Son of man who closed AL golf course sentenced to 4 years in prison

Published 12:17 pm Friday, September 30, 2011

Twenty-eight-year-old Dustin Lee LaFavre of Webster was sentenced to four years in federal prison this week for his involvement in a more than $7 million mortgage fraud scheme between 2005 and 2008.

LaFavre pleaded guilty in December 2009 to a single count of conspiracy to commit mail and wire fraud in connection with the crime.

Dustin LaFavre

He is the son of Scott LaFavre, a commercial real estate broker who in April 2006 purchased the Albert Lea Golf Club with plans to build a high-end residential development named Eagle’s Rest. At the time of the purchase, Scott LaFavre stated he had plans to have son Dustin LaFavre be a major part of the operations, though it ultimately wound up being a failed deal.

In his plea agreement in federal court, Dustin LaFavre admitted working with a real estate broker to defraud at least 15 mortgage lenders in the sales of at least 172 properties. He and the broker recruited real estate buyers by promising they would receive large sums of cash from the proceeds of their mortgage loans.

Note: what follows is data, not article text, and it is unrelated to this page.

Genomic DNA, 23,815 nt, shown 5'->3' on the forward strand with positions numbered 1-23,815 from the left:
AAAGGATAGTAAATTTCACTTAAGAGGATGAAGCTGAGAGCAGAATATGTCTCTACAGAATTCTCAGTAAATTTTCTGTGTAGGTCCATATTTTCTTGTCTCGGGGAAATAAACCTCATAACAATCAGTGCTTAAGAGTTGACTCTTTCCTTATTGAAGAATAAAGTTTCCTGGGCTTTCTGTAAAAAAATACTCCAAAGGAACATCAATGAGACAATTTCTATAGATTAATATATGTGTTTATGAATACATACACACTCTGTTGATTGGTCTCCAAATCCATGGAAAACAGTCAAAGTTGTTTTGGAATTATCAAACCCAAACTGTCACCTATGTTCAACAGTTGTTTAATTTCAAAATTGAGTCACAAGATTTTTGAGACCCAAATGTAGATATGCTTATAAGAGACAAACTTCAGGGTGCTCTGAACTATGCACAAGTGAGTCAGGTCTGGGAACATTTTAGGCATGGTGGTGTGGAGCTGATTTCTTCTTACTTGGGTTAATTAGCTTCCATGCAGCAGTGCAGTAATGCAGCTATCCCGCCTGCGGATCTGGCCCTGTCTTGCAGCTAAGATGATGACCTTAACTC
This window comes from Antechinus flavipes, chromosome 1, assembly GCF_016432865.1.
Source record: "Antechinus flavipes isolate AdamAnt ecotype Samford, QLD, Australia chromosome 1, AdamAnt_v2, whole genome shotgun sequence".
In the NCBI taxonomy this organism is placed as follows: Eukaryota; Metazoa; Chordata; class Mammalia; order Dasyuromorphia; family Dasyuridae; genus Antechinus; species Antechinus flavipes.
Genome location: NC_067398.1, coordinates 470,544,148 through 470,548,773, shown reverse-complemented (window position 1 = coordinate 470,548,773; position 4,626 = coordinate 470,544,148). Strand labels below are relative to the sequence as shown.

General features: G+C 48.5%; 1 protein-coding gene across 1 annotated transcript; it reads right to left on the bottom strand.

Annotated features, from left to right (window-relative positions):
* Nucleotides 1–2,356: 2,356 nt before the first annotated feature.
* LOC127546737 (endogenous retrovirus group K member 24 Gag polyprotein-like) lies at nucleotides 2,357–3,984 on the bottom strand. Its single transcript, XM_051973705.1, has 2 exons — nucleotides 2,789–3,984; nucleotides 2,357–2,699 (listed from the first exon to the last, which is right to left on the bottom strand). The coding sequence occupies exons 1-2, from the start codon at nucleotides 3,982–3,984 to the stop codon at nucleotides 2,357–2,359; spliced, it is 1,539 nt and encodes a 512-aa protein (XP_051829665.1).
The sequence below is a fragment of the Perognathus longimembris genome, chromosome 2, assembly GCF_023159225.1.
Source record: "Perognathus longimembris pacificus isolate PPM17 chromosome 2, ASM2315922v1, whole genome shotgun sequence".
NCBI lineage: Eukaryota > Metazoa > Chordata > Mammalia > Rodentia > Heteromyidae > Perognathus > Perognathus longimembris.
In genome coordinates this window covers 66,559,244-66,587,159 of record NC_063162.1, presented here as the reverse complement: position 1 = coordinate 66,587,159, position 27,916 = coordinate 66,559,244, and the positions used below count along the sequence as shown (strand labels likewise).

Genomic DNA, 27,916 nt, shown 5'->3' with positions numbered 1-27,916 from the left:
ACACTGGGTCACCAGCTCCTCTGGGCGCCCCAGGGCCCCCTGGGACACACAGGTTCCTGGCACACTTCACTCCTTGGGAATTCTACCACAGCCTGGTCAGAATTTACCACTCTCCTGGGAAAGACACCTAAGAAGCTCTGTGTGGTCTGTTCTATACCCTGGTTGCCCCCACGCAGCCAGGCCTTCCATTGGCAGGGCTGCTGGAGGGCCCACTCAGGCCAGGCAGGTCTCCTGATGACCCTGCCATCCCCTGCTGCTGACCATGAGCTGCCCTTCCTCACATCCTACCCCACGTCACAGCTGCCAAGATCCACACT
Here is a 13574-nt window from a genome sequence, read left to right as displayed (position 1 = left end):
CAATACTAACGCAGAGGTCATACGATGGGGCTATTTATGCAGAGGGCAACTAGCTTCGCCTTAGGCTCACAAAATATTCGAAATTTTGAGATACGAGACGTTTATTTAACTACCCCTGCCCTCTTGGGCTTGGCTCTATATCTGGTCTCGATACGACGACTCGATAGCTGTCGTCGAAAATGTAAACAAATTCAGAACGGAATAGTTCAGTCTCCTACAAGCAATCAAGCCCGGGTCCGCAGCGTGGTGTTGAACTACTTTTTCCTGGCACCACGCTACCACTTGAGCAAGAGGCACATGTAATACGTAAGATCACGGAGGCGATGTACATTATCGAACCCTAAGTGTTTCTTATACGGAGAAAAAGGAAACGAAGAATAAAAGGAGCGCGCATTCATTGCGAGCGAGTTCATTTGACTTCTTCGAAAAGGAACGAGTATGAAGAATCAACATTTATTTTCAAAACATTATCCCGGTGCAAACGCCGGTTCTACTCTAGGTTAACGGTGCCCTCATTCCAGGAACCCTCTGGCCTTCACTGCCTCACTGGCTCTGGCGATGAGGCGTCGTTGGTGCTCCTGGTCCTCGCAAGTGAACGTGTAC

The broker then helped LaFavre negotiate property values to inflate the price of the real estate. Mortgage lenders approved loans based on the inflated sales prices, and LaFavre, the broker and the buyers would split the difference between the inflated prices and the actual sales prices after the mortgage closings.

LaFavre also helped buyers qualify for mortgage loans by creating false verification of employment, depositing money into their bank accounts to make their balances appear higher and by providing them with down payments, according to the U.S. Attorney’s Office.

LaFavre also worked with mortgage brokers and loan officers willing to submit false paperwork.

His sentence came Wednesday in U.S. District Court in St. Paul by U.S. District Judge Richard Kyle.

Kyle ordered that LaFavre surrender himself on Oct. 27 to the U.S. Marshal’s Office in Minneapolis or to the institution he is designated to enter. The judgment order entered by Kyle stated he recommended LaFavre be confined in a medical facility near or in the District of Minnesota.

Restitution will be determined at a later date.

He will be on supervised release for three years after he is released from prison.

Court documents state LaFavre cannot hold employment with fiduciary responsibilities without prior approval from the probation officer. He also must provide his probation officer access to any requested financial information, including credit reports, credit card bills, bank statements and telephone bills. He cannot incur new credit charges or open additional lines of credit without approval of the probation officer.

He was also ordered to refrain from the possession of a firearm or dangerous weapon and was ordered to abstain from the use of alcohol.